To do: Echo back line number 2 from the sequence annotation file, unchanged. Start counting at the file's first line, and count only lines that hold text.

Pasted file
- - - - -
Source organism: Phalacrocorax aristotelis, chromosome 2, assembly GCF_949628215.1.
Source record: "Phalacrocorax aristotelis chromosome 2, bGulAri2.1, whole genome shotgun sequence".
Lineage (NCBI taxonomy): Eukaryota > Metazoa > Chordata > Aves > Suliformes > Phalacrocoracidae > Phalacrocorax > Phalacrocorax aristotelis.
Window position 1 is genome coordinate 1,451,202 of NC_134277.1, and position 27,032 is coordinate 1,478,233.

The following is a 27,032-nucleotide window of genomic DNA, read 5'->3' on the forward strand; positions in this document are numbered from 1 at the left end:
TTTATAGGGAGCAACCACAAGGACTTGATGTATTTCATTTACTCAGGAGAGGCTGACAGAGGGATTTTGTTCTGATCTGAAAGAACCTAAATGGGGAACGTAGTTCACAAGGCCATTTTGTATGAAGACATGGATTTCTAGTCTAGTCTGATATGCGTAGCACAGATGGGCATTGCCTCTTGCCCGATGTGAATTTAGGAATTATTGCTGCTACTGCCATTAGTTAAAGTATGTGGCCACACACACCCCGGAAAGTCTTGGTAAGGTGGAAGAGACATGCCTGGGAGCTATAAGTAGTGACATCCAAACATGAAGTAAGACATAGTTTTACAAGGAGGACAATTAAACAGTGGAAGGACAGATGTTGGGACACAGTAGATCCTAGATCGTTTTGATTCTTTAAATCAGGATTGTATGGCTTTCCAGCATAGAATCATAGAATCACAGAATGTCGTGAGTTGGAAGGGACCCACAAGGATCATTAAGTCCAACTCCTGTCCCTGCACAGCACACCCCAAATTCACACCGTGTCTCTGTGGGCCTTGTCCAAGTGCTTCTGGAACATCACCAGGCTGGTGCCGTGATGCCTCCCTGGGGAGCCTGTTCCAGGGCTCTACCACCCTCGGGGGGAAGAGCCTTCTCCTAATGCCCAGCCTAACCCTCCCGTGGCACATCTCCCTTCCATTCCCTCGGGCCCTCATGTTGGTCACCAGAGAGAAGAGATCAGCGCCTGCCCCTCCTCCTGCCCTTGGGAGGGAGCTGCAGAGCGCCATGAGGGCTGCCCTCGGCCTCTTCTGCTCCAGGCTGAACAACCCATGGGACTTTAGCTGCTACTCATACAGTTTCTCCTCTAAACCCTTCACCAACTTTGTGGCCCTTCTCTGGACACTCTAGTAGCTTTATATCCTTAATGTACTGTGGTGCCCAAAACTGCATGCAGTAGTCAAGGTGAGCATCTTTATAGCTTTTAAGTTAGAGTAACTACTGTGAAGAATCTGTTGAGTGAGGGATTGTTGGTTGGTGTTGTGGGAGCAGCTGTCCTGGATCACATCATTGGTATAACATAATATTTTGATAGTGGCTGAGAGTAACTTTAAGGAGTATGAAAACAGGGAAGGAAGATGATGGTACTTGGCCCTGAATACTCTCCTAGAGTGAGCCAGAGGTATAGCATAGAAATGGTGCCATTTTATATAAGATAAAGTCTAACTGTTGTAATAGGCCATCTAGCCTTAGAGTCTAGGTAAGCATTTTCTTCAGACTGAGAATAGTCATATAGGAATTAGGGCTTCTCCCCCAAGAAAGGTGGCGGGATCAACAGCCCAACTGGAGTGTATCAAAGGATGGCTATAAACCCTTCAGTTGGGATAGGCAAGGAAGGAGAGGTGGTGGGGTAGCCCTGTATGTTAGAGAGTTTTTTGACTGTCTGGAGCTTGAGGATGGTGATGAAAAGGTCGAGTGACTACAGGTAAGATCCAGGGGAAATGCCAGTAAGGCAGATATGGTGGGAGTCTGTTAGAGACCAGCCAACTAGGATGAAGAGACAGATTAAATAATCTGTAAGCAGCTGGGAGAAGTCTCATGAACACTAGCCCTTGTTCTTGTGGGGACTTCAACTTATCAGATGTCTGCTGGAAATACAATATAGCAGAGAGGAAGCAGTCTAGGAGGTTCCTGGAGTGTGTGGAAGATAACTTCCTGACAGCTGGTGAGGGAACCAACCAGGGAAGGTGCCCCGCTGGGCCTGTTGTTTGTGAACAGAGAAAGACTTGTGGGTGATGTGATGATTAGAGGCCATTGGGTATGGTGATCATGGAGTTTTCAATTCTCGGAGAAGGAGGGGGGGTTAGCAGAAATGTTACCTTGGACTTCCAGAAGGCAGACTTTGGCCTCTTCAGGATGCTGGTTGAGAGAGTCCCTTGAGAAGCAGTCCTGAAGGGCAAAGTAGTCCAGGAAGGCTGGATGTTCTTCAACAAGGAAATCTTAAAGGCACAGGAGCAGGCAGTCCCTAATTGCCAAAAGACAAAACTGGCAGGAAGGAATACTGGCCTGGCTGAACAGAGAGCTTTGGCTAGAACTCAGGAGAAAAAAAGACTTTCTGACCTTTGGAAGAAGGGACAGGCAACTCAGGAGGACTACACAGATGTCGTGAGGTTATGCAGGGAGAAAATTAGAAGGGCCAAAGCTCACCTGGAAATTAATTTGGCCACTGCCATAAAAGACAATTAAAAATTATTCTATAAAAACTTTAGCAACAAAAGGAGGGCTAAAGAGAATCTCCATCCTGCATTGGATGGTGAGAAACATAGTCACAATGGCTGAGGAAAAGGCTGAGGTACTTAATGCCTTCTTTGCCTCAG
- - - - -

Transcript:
Source record: "Phalacrocorax aristotelis chromosome 2, bGulAri2.1, whole genome shotgun sequence".